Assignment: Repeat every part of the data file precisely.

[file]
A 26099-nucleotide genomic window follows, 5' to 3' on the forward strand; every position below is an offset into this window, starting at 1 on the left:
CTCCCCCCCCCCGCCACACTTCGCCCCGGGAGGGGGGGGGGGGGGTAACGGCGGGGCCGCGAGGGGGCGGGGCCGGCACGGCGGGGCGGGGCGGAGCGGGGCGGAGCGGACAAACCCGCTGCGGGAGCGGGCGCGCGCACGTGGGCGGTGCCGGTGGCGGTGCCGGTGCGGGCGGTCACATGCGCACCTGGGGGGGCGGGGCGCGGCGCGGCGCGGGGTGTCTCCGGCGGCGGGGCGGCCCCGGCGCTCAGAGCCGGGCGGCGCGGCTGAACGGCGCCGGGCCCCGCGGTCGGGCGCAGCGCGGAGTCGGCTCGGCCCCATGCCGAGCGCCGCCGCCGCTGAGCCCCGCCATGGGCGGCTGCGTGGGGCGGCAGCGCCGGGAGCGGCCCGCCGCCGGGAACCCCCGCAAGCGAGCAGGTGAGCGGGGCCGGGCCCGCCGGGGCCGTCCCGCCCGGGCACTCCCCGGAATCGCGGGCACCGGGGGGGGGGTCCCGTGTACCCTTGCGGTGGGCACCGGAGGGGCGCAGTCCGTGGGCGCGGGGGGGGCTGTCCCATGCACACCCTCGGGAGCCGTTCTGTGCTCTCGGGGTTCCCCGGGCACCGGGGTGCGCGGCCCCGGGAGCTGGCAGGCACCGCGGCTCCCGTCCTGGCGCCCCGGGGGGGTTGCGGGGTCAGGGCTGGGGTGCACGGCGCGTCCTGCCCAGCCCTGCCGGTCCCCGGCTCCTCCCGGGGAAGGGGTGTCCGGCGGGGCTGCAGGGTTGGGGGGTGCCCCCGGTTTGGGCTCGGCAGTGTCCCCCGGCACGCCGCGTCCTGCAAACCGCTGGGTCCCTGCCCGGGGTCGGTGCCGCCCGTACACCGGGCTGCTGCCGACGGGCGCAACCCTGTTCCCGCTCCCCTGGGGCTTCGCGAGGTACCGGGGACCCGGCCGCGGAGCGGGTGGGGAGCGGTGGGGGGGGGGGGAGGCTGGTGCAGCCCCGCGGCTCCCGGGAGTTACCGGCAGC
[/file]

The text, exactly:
A 26099-nucleotide genomic window follows, 5' to 3' on the forward strand; every position below is an offset into this window, starting at 1 on the left:
CTCCCCCCCCCCGCCACACTTCGCCCCGGGAGGGGGGGGGGGGGGTAACGGCGGGGCCGCGAGGGGGCGGGGCCGGCACGGCGGGGCGGGGCGGAGCGGGGCGGAGCGGACAAACCCGCTGCGGGAGCGGGCGCGCGCACGTGGGCGGTGCCGGTGGCGGTGCCGGTGCGGGCGGTCACATGCGCACCTGGGGGGGCGGGGCGCGGCGCGGCGCGGGGTGTCTCCGGCGGCGGGGCGGCCCCGGCGCTCAGAGCCGGGCGGCGCGGCTGAACGGCGCCGGGCCCCGCGGTCGGGCGCAGCGCGGAGTCGGCTCGGCCCCATGCCGAGCGCCGCCGCCGCTGAGCCCCGCCATGGGCGGCTGCGTGGGGCGGCAGCGCCGGGAGCGGCCCGCCGCCGGGAACCCCCGCAAGCGAGCAGGTGAGCGGGGCCGGGCCCGCCGGGGCCGTCCCGCCCGGGCACTCCCCGGAATCGCGGGCACCGGGGGGGGGGTCCCGTGTACCCTTGCGGTGGGCACCGGAGGGGCGCAGTCCGTGGGCGCGGGGGGGGCTGTCCCATGCACACCCTCGGGAGCCGTTCTGTGCTCTCGGGGTTCCCCGGGCACCGGGGTGCGCGGCCCCGGGAGCTGGCAGGCACCGCGGCTCCCGTCCTGGCGCCCCGGGGGGGTTGCGGGGTCAGGGCTGGGGTGCACGGCGCGTCCTGCCCAGCCCTGCCGGTCCCCGGCTCCTCCCGGGGAAGGGGTGTCCGGCGGGGCTGCAGGGTTGGGGGGTGCCCCCGGTTTGGGCTCGGCAGTGTCCCCCGGCACGCCGCGTCCTGCAAACCGCTGGGTCCCTGCCCGGGGTCGGTGCCGCCCGTACACCGGGCTGCTGCCGACGGGCGCAACCCTGTTCCCGCTCCCCTGGGGCTTCGCGAGGTACCGGGGACCCGGCCGCGGAGCGGGTGGGGAGCGGTGGGGGGGGGGGGAGGCTGGTGCAGCCCCGCGGCTCCCGGGAGTTACCGGCAGC